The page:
On March 12, 2019, a major news story broke about the wealthy elite bribing and cheating the system so that their children could get into popular and prestigious universities. The scandal has involved university athletic coaches and parents who can afford to buy influence, including powerful executives, designers, and Hollywood actresses. It is assumed to be the largest college admissions scandal ever to be federally prosecuted and could put some powerful people behind bars for significant amounts of time.
As a former college admissions counselor, I have advised thousands of students and parents on the screening and application processes. I actively answer admissions and test prep questions online through forums like Quora every day about how students can get into their dream schools. It should come as no surprise that in the hyper-competitive era in which we live, individuals are always looking for an advantage. Doing everything within one’s ethical power is one thing, but I receive a shocking number of how-to questions–not just tips and tricks–but blatant requests about how individuals can cheat the system. From the perspective of somebody who encourages students to prepare the right way, here are three things we can all learn from the admissions scandal.
1. Preparation pays dividends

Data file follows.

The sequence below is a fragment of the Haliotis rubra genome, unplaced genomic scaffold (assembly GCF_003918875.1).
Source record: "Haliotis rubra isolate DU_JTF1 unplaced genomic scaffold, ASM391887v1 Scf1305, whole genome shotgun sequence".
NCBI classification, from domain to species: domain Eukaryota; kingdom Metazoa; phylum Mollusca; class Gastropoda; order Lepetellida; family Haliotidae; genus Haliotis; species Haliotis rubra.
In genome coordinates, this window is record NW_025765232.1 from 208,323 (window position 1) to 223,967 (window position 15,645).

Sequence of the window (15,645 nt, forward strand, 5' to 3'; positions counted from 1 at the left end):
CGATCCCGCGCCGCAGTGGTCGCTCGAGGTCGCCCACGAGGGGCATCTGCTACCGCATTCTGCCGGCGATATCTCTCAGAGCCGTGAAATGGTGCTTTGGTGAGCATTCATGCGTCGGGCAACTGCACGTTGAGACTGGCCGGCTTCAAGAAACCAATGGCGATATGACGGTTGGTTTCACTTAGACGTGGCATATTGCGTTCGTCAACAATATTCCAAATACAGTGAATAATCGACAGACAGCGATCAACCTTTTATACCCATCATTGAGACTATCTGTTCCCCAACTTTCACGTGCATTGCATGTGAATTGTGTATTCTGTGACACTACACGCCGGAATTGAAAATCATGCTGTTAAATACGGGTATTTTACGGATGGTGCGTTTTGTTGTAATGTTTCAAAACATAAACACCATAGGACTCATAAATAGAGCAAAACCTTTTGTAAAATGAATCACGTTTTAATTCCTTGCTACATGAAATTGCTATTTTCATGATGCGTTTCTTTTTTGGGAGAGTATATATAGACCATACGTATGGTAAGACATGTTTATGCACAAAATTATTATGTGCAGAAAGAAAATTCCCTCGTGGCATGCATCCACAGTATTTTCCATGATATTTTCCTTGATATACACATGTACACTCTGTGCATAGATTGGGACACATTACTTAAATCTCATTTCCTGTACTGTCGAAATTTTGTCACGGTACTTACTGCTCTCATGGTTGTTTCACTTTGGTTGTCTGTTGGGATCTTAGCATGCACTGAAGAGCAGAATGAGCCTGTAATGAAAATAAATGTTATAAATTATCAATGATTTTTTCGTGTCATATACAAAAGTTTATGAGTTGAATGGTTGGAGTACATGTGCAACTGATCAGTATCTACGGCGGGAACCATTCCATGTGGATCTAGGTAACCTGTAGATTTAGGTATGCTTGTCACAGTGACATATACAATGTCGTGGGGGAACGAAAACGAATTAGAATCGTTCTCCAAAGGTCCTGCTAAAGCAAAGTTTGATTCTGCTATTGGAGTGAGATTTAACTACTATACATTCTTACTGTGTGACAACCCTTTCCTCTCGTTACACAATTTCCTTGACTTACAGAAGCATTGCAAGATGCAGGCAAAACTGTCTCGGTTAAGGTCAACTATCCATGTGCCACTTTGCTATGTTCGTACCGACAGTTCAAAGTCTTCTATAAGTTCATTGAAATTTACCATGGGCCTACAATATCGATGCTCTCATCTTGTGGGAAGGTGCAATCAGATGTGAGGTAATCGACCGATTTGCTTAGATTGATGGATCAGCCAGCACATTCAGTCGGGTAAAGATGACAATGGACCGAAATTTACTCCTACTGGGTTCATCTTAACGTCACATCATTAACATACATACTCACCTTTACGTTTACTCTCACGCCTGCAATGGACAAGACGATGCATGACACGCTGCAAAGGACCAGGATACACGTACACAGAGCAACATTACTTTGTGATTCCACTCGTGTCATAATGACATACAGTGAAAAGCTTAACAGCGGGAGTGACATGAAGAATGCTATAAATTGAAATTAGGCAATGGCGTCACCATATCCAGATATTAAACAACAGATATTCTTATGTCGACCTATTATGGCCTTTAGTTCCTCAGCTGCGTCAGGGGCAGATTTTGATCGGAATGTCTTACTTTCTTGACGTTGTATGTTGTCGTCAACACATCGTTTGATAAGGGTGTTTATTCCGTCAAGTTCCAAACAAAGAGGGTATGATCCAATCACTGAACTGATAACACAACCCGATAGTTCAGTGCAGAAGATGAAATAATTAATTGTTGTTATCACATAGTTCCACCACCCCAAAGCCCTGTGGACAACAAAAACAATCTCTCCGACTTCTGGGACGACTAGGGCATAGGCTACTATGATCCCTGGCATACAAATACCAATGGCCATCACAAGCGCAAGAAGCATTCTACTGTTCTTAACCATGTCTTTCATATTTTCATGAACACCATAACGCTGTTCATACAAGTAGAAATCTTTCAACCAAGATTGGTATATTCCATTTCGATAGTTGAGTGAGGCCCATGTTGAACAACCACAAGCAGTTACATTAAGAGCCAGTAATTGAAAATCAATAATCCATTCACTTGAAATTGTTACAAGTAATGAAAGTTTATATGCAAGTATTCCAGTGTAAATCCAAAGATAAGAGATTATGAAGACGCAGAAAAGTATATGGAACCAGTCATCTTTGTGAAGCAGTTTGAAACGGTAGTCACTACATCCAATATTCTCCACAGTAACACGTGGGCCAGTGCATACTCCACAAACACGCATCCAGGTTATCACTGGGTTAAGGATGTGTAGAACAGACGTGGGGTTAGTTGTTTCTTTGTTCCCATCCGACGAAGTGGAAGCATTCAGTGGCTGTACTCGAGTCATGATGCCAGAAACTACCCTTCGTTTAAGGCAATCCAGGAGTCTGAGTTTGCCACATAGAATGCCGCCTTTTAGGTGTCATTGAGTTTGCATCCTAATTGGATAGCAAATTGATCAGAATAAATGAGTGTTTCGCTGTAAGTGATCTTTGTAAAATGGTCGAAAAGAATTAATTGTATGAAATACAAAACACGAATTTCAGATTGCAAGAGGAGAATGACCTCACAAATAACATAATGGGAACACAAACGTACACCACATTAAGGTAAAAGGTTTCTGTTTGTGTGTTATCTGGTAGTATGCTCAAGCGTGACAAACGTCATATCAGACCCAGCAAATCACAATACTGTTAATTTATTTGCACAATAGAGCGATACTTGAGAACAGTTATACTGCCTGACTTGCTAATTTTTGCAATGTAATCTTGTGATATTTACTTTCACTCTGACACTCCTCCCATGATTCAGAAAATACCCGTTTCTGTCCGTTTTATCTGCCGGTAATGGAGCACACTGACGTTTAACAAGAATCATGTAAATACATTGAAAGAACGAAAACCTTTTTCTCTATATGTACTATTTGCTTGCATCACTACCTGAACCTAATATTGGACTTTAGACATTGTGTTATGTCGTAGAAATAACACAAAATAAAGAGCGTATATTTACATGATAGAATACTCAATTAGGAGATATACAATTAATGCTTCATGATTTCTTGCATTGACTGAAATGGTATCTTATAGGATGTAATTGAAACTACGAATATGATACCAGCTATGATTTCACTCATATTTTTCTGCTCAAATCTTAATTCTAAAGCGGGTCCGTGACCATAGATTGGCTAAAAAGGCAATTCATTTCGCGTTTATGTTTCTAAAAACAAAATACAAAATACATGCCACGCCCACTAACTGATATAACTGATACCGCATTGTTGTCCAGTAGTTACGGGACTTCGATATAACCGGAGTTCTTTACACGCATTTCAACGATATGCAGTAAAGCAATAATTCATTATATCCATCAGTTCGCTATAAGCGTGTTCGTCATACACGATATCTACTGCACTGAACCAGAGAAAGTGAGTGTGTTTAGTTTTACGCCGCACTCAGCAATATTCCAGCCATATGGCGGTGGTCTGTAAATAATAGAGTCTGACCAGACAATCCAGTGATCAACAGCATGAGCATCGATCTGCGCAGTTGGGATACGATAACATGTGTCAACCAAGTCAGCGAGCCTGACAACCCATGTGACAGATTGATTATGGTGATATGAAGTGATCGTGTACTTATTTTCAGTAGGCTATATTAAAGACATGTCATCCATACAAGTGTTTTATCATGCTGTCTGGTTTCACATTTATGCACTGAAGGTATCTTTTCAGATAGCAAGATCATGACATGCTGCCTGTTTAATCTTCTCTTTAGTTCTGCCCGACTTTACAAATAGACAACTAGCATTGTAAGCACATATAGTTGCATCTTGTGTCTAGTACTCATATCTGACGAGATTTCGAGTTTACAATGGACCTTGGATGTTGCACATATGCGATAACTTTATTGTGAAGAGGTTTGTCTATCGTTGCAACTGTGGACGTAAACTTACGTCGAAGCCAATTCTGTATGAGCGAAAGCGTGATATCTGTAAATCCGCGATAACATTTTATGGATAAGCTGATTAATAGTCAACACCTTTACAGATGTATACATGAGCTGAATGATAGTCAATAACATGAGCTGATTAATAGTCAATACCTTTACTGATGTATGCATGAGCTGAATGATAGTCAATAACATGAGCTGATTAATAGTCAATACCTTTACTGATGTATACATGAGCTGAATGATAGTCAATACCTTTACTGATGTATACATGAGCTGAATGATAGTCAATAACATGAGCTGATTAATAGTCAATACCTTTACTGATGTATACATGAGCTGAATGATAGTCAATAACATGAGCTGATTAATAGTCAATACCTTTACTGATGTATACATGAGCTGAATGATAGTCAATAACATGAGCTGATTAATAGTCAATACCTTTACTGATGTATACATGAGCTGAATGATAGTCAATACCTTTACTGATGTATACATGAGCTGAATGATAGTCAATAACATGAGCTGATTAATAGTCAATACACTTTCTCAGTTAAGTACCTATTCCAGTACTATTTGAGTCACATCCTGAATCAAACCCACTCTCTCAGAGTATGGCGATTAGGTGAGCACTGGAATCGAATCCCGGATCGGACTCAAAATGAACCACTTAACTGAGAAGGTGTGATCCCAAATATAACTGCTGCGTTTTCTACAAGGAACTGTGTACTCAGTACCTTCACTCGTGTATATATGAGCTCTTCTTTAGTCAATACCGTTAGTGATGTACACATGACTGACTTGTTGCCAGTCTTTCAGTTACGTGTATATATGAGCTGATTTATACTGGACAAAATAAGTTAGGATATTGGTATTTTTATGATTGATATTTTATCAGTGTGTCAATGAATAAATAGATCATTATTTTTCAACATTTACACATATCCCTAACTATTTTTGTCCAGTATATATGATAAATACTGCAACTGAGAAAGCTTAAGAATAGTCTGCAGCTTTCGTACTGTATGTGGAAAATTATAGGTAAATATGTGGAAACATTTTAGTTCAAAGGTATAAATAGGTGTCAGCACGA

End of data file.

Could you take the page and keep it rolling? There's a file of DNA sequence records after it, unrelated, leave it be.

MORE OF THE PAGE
Rather than trying to artificially inflate your application process, cheat, or manufacture a background to make yourself appear as a more attractive applicant, you’ll do yourself more good by adequately preparing for tests and properly managing your own expectations. Taking the time to adequately prepare for and score well on the ACT/SAT is of paramount importance. Reading quality explanations and truly getting a feel for the exam will help you achieve your best score. If you know what’s required to get into your dream school and you’re completely off the mark, instead of trying to create a facade to game the system, you may need to reconsider your options or look at a temporary solution until such time that you get your grades and test scores to where they need to be.
2. There are no shortcuts in life
Whether it’s on a test, college admissions, or performing in a job, when you cheat, you’re only cheating yourself, and it will eventually catch up to you. If this sounds like motherly advice, well, then your mother was right! Call it universal balance, karma, or whatever you want, but cheating–even if it gets you into your dream school–will ultimately cost you.
3. Save yourself–and your parents–the headache
Create a roadmap. Companies like College Xpress, help students identify colleges that are good fits based on their current situations and desired degrees. Think of it like match.com for students with universities. Taking the initiative to develop a scholastic roadmap will not only make you a stronger person and college admissions candidate, but you could also potentially save your parents some gray hair…or time behind bars.
Joy Macdonald is a former college admissions representative with 12 years of professional experience. She currently works as a marketing and events coordinator for UWorld.